(Taken From Catholic Encyclopedia)

Top 10 Easter Songs of All Time - Share these Amazing Traditional Hymns that still Inspire...

1. "Victimae Pascaeli Laudes" Victimae Paschali Laudes is one of four medieval sequences that were preserved in the Missale Romanum published in 1570 after the Council of Trent (1545-63). Victimae paschali laudes immolent Christiani. Agnus redemit oves: Christus innocens Patri reconciliavit peccatores.  Mors et vita duello conflixere mirando: dux vitae mortuus, regnat vivus. Dic nobis Maria, quid vidisti in via? Sepulcrum Christi viventis, et gloriam vidi resurgentis: Angelicos testes, sudarium, et vestes. Surrexit Christus spes mea: praecedet suos [vos] in Galilaeam.  [Credendum est magis soli Mariae veraci Quam Judaeorum Turbae fallaci.] Scimus Christum surrexisse a mortuis vere: tu nobis, victor Rex, miserere. [Amen.] [Alleluia.]
English: Let Christians offer sacrificial praises to the passover victim. The lamb has redeemed the sheep: The Innocent Christ has reconciled the sinners to the Father. Death and life contended in a spectacular battle: the Prince of life, who died, reigns alive. Tell us, Mary, what did you see on the road? "I saw the tomb of the living Christ and the glory of his rising, The angelic witnesses, the clothes and the shroud." "Christ my hope is arisen; into Galilee, he will go before his own." [Happy they who bear the witness Mary's word believing above the tales of Jewry deceiving.] We know Christ is truly risen from the dead! To us, victorious King, have mercy! Amen. [Alleluia.]2.O Filii et Filiae O Sons and Daughters (Filii et Filiae) Composed by Jean Tisserand O.F.M. Sung by the Daughters of Mary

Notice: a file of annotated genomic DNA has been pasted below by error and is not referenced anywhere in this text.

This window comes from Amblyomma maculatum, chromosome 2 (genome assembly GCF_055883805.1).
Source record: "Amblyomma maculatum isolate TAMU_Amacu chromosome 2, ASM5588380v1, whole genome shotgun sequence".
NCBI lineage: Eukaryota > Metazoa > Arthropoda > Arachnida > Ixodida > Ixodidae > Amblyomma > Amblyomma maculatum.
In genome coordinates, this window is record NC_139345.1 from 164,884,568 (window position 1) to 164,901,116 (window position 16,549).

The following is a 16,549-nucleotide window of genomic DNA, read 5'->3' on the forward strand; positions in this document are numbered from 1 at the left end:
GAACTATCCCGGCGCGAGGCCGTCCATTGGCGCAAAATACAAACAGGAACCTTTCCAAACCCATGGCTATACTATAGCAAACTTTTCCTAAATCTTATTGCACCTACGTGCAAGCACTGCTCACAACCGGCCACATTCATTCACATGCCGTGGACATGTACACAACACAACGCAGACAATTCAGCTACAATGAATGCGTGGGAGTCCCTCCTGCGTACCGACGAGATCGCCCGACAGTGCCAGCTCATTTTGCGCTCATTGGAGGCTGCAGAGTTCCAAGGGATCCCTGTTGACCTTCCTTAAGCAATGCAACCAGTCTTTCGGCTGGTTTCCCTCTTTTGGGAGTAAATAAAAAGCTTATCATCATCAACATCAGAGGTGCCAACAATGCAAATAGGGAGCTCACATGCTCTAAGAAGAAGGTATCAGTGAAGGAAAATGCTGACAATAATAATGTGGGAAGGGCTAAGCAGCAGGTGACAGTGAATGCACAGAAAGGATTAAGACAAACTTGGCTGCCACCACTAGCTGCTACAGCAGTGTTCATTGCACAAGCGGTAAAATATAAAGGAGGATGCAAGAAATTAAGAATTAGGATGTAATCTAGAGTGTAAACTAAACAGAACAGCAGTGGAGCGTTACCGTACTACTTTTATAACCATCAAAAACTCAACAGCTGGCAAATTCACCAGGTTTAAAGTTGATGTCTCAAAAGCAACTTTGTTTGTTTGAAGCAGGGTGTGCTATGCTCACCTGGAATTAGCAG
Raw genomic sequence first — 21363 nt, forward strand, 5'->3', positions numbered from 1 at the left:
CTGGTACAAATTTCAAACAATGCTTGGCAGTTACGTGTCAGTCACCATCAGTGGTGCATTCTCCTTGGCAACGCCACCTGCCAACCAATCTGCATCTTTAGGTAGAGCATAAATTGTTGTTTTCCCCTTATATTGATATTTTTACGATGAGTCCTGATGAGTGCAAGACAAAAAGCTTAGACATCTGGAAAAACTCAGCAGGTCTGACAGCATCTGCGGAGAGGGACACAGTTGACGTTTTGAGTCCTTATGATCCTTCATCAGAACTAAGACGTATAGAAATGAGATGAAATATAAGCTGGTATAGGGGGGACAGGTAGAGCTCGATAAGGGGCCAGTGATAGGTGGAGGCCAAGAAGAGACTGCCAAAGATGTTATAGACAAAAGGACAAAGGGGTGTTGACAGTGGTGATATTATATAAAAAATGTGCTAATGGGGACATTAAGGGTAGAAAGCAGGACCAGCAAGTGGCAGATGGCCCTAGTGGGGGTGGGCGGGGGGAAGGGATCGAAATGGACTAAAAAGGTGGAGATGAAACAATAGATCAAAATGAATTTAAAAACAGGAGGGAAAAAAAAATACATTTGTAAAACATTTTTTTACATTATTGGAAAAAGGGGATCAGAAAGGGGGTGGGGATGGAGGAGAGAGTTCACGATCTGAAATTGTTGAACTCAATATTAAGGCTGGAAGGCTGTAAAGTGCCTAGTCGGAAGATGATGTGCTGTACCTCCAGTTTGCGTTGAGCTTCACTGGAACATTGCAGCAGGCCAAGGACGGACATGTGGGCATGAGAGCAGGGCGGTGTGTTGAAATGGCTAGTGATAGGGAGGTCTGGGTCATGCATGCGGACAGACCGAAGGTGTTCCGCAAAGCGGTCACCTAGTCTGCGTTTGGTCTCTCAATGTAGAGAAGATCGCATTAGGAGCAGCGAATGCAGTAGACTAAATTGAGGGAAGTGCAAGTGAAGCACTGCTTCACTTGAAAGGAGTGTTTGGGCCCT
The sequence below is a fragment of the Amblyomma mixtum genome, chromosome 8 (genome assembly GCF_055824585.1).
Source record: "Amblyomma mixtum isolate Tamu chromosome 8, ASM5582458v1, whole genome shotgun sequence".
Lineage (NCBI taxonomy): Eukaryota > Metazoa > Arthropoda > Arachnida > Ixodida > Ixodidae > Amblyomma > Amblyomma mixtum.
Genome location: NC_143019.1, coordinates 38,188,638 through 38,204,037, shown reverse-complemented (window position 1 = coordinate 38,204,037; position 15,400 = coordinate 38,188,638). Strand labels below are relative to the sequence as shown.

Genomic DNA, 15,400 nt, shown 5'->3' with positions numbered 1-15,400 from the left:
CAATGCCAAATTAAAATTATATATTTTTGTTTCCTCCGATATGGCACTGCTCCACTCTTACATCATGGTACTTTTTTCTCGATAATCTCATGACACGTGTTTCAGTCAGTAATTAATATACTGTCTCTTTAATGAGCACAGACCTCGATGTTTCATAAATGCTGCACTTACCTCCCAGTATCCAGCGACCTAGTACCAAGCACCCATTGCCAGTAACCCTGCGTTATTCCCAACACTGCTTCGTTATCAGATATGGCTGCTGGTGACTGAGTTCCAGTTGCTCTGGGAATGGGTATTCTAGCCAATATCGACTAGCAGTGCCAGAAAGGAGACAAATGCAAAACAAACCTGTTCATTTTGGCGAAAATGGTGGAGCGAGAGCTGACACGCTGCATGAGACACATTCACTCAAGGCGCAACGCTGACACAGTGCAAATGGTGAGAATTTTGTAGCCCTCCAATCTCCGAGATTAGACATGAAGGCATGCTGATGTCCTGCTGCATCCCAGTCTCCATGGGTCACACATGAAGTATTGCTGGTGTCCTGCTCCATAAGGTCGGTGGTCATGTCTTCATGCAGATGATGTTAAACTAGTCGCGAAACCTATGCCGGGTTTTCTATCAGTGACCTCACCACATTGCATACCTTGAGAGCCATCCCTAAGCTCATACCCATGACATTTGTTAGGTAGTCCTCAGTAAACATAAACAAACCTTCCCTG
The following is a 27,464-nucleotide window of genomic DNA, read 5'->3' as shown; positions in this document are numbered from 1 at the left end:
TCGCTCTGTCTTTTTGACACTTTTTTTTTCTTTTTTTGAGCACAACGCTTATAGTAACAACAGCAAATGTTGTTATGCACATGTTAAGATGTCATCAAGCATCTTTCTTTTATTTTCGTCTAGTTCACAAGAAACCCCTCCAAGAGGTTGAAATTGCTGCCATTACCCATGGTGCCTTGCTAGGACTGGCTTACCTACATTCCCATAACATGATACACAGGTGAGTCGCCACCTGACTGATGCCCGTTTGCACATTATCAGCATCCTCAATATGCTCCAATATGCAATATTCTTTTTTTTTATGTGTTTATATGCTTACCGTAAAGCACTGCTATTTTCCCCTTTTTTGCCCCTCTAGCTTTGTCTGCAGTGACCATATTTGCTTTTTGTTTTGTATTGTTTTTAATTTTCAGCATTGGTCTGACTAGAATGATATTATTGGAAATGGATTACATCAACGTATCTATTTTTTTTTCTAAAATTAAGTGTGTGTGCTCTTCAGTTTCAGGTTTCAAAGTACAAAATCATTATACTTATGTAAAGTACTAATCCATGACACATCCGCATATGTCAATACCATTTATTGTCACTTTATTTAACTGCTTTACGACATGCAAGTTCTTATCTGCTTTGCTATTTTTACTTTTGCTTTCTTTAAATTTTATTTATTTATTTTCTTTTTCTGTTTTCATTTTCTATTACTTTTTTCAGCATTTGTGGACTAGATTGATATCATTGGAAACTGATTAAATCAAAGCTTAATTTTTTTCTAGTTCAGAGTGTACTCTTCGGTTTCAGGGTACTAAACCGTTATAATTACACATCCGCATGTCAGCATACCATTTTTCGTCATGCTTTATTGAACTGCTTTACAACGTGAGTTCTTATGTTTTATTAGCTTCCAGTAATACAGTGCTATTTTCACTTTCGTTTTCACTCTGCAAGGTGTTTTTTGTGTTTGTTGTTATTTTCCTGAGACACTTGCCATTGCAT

more common versions. Alleluia, Alleluia, Alleluia. Alleluia, Alleluia, Alleluia. O filii et filiae,Rex caelestis, Rex gloriae, morte surrexit hodie.
R. Alleluia Ye sons and daughters of the Lord, the King of glory, King adored,this day Himself from death restored.
R. Alleluia, Ex mane prima Sabbati ad ostium monumenti accesserunt discipuli.
R. Alleluia All in the early morning gray went holy women on their way, to see the tomb where Jesus lay.